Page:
Design, development, and L10n

Cloud service landing pages

11 Jul 2020

Software Developer, Technical Writer
Design collaboration, CSS, IBM Globalization Pipeline, Travis, CI/CD, Hugo, Ruby, JavaScript, DITA, XSLT, Bootstrap, Git, Support, Training

Responding to a content strategy request, I applied IBM Carbon Design CSS to documentation landing pages, built them with Hugo, and translated them with the IBM Globalization Pipeline Ruby and JavaScript SDKs. A couple of releases later, I re-authored the pages in DITA so that we could take advantage of the IBM Docs standard build process.

Customers chose Cloud Pak for Data services from a product catalog, which was nicely designed with the IBM Carbon Design System. Each service in the catalog linked to a landing page in the documentation, which provided more information about the service.

Content strategists worked with the design team and me to come up with a design layout for the landing pages that nicely transitions from the design experience of the catalog to that of the documentation system.

Although the IBM Docs platform contained the IBM Carbon Design libraries, the standard markdown and DITA builds didn’t make use of the style classes necessary for the landing pages. I therefore used Hugo as a framework to create the landing pages to easily make use of the extra Carbon styling. The main reason I turned to Hugo, however, was to make extensive use of templates so that writers could add data for each page easily in YAML files, without touching the common page HTML design layout. I even wrote a custom web form with ExpressJS, Bootstrap, and the GitHub API to make it even easier to provide data for each page. Also, because the build was outside of the standard build process, I created a custom translation workflow that made use of the IBM Globalization Pipeline CLI commands and JavaScript SDK.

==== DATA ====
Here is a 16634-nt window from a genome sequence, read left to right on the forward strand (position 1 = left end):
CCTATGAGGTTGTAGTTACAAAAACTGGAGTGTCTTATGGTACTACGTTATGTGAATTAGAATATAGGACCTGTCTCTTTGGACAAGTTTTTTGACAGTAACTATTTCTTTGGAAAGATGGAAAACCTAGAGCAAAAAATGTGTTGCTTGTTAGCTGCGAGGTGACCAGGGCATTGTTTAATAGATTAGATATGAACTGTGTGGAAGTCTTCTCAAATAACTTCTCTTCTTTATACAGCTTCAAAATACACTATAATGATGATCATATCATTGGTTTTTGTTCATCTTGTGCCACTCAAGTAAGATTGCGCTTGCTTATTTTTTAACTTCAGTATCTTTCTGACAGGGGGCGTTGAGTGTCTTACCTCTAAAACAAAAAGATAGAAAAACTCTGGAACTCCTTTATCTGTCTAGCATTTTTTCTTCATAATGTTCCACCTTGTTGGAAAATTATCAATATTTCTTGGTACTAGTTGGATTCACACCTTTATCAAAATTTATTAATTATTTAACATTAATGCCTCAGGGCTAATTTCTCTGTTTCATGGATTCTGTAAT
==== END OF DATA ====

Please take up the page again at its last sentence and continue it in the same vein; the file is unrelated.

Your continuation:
Two years later, all content built through the standard build process for IBM Docs was translated automatically with machine translation. To take advantage of this, I rewrote the pages in DITA with extensive conkeyref reuse and a custom DITA XSLT override, supported in the build. It’s arguable which method is easier to maintain, YAML or DITA, but the content strategists were satisfied with the change regardless.

Design with Hugo
view of the Hugo landing page
Design with Hugo on mobile
view of the Hugo landing page on mobile
Design with DITA XSLT
view of the DITA landing page